A few weeks ago, I was lucky enough to find a dress designed by AndrÃ© CourrÃ¨ges. It was one of my most exciting finds. I never dreamed of finding something by such an iconic designer. It’s like getting struck by lightening – within the realm of possibilities, but highly unlikely to occur. Well, lightening struck me twice, because this Saturday I found a jacket by CourrÃ¨ges Homme.
CourrÃ¨ges trained under Cristobal Balenciaga from 1950 to 1960. Learning from such a master influenced CourrÃ¨ges for a long time. After working for Balenciaga for 10 years, CourrÃ¨ges opened his own house, Maison de CourrÃ¨ges. His designs always focus on comfort, simplicity, and precision – much of what he learned from Balenciaga. During the 1960s, CourrÃ¨ges became well-know for innovative silhouettes. He was among the first to show a mini skirt in a couture show and introduced “moon boots” in 1964. Moon boots are white, flat heeled, calf length boots. CourrÃ¨ges continued to innovate fashion throughout the 1960s and 1970s. His Space Age collection in 1968 featured clothing that was simple, futuristic, and used lots of industrial hardware.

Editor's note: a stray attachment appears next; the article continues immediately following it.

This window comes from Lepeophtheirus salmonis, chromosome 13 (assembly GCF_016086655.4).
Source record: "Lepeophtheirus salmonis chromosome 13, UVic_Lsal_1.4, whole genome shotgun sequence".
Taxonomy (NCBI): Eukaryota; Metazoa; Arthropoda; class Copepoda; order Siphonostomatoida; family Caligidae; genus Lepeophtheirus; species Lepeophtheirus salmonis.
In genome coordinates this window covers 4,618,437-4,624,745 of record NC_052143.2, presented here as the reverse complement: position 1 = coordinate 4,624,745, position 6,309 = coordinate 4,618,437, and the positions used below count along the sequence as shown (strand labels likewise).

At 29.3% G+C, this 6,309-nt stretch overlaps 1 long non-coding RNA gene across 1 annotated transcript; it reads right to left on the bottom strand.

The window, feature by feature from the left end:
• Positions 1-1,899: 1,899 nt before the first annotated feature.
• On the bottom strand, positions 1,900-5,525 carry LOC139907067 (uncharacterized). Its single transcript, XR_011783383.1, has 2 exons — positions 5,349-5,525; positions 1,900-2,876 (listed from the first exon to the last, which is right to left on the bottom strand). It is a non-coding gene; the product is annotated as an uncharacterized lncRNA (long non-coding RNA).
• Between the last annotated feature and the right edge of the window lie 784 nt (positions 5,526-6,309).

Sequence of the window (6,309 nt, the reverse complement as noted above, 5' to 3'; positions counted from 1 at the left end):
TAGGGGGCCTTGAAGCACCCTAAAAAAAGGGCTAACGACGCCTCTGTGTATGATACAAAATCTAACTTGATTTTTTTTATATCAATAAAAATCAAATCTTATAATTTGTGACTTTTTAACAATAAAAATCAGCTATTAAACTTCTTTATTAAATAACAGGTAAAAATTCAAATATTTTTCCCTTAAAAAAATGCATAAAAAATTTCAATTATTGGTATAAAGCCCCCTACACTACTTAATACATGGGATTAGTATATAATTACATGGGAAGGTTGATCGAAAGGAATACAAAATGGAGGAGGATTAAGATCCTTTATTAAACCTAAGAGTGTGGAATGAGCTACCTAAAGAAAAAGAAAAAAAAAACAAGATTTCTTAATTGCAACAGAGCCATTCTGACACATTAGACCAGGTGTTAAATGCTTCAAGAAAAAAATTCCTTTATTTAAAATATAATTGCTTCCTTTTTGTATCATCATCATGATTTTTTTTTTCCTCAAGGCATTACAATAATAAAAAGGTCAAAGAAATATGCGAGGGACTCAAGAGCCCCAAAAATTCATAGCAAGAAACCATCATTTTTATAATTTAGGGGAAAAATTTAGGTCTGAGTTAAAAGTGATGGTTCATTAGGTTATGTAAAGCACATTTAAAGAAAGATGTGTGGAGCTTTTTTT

It wasn’t until 1973 that CourrÃ¨ges started designing menswear under the division CourrÃ¨ges Homme. Like most men’s fashion, it seems that CourrÃ¨ges Homme is mentioned only as a side note. There are hundreds of articles and chronologies on his work, and they all only seem to list “1973, CourrÃ¨ges Homme”. So, I’ll have to rely mostly on looking at this menswear jacket and comparing it to the women’s wear labels to tell you more.
A major difference between the menswear line and womenswear is the logo used. The menswear has an interlocked “a” and “c” monogram, referencing the designer’s initials. Here the logo is on the left side as an embellishment, and it also appears on the label.